The reasons for this are fairly easy to understand. We hate losing money. The emotional pain of it is far greater than the joy from making an equivalent amount of money. And most of us don’t consider an investment a loss until we pull the trigger and actually sell. So we let our bad investments just sit there, hoping one day it will return to the price we paid, and avoid the mental pain of losing money.

Our egos can also suffer greatly from crystallising a loss. When you sell, it becomes a permanent mark on your investing record. It’s confirmation that you were wrong. But if you let it sit there, there’s always hope that it will come good one day. [Read more…]

Million Dollar Islands update – March 2015

Portfolio 31 Mar 2015 - Islands summary

It’s the end of another month, which means time to take a short trip over to the Million Dollar Islands to see how its residents performed in March. After all, they can’t expect to just laze around our beautiful Islands without putting in some hard work now and then!

For those who haven’t previously visited these Million Dollar Islands, the goal is to have these Islands collectively grow to $1 million before I turn 45 (around 11 years from now), as I highlighted in this post.

This is the first month without the turbo-charging power of an investment loan, so I was expecting the waves around the Islands to be relatively tame this month. [Read more…]

Surviving a walk through a minefield

minefield

Most of us hope to grow wiser as we grow older, and to learn to make better decisions in life along the way.

We learn new things from most of our personal experiences, both good and bad. But it’s often the mistakes that have the most powerful impact. Particularly if you’re aware enough to recognise what went wrong, be grateful for the learnings, and use the experience to make better decisions in future. This is when wisdom really develops, wisdom that can also be shared for the benefit of others.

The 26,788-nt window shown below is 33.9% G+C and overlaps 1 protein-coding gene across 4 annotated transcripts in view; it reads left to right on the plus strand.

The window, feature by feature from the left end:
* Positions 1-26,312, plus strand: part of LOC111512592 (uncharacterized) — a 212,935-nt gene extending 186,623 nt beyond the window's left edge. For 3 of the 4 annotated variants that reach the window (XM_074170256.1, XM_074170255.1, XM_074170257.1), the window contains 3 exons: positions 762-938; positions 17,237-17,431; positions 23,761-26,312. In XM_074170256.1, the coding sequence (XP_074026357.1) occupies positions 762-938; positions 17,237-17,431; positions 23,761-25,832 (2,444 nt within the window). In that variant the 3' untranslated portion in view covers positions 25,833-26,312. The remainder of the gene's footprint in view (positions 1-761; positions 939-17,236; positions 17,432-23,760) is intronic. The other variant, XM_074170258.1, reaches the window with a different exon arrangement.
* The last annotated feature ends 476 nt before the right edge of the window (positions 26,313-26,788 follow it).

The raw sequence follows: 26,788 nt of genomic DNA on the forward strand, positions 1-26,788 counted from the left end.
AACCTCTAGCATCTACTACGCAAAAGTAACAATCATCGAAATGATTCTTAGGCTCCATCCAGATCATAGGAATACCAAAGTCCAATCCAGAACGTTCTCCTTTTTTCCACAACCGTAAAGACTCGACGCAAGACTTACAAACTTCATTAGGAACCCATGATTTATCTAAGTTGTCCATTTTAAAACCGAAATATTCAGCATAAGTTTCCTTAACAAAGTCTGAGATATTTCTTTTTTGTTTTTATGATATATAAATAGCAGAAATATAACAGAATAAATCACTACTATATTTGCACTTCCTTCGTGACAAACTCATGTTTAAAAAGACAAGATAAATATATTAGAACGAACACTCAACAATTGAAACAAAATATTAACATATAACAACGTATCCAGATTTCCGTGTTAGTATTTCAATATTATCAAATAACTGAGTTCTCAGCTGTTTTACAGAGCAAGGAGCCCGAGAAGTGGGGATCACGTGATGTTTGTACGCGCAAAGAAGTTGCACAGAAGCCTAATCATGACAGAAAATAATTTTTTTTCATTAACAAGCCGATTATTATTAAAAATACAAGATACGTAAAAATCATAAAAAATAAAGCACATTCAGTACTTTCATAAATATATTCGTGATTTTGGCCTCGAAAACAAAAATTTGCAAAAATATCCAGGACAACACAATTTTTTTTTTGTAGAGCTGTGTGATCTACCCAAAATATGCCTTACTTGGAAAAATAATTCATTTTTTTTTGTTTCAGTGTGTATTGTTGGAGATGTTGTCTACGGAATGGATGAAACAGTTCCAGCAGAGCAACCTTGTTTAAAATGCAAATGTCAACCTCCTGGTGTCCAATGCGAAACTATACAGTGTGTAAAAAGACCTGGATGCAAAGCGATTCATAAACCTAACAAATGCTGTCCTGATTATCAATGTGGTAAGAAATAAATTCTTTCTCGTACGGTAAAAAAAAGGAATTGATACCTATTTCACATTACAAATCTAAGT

But where this can all go terribly wrong is when you resist the mistake. You pretend it never happened, or you don’t face up to it and deal with it in a constructive way. The ego is just overwhelming you to keep its pristine appearance intact – to admit mistake would be like death! [Read more…]

Advanced Retirement Calculator – a detailed picture of your financial future!

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Two weeks ago I introduced you to the Early Retirement Calculator, a useful tool to give you a quick snapshot of your expected retirement date with a few quick inputs.

But life is never this simple. Income and expenses don’t just grow at a simple, annual growth rate forever. Perhaps you’re expecting a significant promotion in three years, your partner is going back to work once the kids are a couple of years older, or you’re expecting a windfall on your 40th birthday.

Perhaps you’ll have your mortgage paid off in 7 years, assuming you put all your net income towards this, which will significantly change your annual expenses at that point. What if you have some major home renovations planned in the next few years, or an overseas family holiday every four years? And what about your plans to pay for your children’s private school fees in 10 years time? How will all this affect your financial future and potential retirement date? [Read more…]

Another great investment – but definitely a bad decision…

20150317 - bad decisionRecently, I shared a particular investment I made in the past that I was very happy with, even though the stock continued to soar many multiples above the price I sold at. It was all about sticking with my plan and not wavering.

Similar to that investment, I have another great example of a stock purchasing decision I really did my homework on, and had a very solid basis for my investment decision.

However, unlike my Greencross investment, my decision to sell this investment was definitely not a good one. But every poor investing decision offers an excellent investing lesson for others based on real experiences! So let me explain… [Read more…]